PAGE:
Which one is more grammatically correct?

In my opinion, "outwardly beauty" sounds better but I wanted to be sure it's grammatically correct.

If neither is correct, what is alternative? I considered "external appearance" but that doesn't sound as nice to me

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    Please give a complete sentence that contains the phrase in the way you want to use it. English is a context-dependent language. Both of your phrases could occur in valid English sentences. However they would mean different things. Jun 18, 2020 at 22:40
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    Usually "beauty" is a noun, so the modifier is an adjective. outward beauty. On the other hand, a modifier to an adjective is an adverb. outwardly beautiful
    – GEdgar
    Jun 18, 2020 at 22:56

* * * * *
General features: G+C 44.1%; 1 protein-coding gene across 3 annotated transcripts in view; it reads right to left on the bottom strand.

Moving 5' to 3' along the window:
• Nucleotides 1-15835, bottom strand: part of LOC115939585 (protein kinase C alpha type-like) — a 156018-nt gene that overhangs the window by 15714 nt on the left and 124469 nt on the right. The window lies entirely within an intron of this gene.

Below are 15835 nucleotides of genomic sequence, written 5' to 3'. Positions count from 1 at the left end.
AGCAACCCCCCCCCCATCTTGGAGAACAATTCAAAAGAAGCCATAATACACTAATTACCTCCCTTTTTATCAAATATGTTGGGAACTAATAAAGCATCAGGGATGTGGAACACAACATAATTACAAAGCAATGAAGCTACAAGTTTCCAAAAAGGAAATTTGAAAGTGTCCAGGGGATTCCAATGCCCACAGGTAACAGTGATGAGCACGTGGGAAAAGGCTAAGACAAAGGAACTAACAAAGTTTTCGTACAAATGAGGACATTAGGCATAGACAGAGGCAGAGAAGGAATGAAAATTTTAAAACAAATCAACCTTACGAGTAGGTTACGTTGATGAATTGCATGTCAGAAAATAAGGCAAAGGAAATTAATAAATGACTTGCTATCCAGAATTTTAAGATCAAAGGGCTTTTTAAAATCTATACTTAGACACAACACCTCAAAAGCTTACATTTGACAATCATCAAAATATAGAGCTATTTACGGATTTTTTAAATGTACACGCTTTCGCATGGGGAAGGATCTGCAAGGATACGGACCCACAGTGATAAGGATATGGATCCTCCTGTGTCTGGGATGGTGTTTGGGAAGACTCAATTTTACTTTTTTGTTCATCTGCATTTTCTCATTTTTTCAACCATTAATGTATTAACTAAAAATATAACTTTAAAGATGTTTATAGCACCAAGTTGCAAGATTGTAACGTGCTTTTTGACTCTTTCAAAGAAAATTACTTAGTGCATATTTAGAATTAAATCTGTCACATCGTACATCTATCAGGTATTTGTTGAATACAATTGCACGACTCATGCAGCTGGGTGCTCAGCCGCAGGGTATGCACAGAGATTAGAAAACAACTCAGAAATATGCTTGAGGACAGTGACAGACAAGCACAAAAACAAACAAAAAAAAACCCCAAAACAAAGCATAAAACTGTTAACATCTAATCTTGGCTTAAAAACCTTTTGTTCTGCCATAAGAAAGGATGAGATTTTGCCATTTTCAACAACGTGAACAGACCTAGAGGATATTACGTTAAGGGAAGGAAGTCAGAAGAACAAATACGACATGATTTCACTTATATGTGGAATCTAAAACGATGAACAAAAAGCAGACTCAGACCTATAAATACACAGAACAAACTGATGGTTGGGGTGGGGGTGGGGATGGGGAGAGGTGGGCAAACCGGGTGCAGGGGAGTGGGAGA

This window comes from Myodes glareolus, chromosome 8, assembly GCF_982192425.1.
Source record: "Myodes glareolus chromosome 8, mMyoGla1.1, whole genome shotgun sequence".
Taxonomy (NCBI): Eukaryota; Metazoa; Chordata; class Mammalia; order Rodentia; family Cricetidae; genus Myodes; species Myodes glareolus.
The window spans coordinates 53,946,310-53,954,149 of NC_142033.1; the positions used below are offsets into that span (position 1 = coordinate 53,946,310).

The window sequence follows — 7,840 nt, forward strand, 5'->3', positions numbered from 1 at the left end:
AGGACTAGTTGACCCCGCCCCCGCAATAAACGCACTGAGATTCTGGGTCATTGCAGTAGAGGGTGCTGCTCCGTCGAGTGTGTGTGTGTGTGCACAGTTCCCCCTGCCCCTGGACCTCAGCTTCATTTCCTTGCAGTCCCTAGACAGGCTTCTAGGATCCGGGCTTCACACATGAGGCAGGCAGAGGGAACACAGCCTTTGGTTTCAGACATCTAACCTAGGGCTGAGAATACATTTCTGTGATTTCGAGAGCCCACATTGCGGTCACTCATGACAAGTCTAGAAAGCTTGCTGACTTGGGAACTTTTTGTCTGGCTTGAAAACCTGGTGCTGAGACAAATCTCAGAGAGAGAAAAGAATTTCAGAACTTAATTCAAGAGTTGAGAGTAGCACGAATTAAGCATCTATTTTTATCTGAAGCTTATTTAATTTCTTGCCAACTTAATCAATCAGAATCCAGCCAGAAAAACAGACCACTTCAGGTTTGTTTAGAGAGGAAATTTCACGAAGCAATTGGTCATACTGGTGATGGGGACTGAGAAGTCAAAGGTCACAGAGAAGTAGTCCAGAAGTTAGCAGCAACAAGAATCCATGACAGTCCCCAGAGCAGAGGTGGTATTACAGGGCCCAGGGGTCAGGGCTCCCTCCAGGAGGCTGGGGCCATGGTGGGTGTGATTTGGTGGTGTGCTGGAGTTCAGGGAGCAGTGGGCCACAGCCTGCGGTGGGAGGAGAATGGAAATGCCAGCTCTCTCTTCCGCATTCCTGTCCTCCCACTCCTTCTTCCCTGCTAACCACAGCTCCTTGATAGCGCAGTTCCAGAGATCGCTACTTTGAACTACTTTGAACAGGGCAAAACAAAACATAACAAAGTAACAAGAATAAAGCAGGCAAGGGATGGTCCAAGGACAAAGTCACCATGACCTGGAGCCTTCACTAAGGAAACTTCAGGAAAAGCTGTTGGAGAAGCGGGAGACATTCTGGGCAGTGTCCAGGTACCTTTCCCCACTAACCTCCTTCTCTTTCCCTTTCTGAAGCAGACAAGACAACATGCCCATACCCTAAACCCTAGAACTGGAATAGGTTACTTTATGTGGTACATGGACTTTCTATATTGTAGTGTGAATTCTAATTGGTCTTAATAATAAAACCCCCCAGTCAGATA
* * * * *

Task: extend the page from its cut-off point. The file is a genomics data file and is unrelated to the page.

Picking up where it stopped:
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    @chaslyfromUK - I can’t think of a case where “Outwardly beauty” works. Her outward beauty could be exceptional. She could be outwardly beautiful. Oh, maybe something like: “Outwardly, beauty was defined by mascara and eyeliner, but inwardly...” but that requires a comma.
    – Jim
    Jun 18, 2020 at 22:59
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    @Jim - It's a fair point. However, in my book, "outwardly" can be an adjective. Here's a list of adjectives ending in "ly". polyglotclub.com/wiki/Language/English/Grammar/… - Example: "Her outwardly beauty was something to behold." Jun 18, 2020 at 23:58
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    @chaslyfromUK Not so fast; that appears "cowardly"!
    – Kaz
    Jun 19, 2020 at 17:04

2 Answers 2


Your first phrase is not quite correct.

Depending how you want to use it, you want either a noun or an adjectival phrase.

As a noun:

She has outward beauty.

As an adjectival phrase:

She is outwardly beautiful.

Since a complete sentence wasn't used in the question, it's not possible to tell which of those two would be appropriate in the context you're thinking of.


In this case "outward beauty" would be more correct, as "outward" is an adjective referring to "beauty", a noun, although consider "outer beauty", as it sounds more natural in my opinion.

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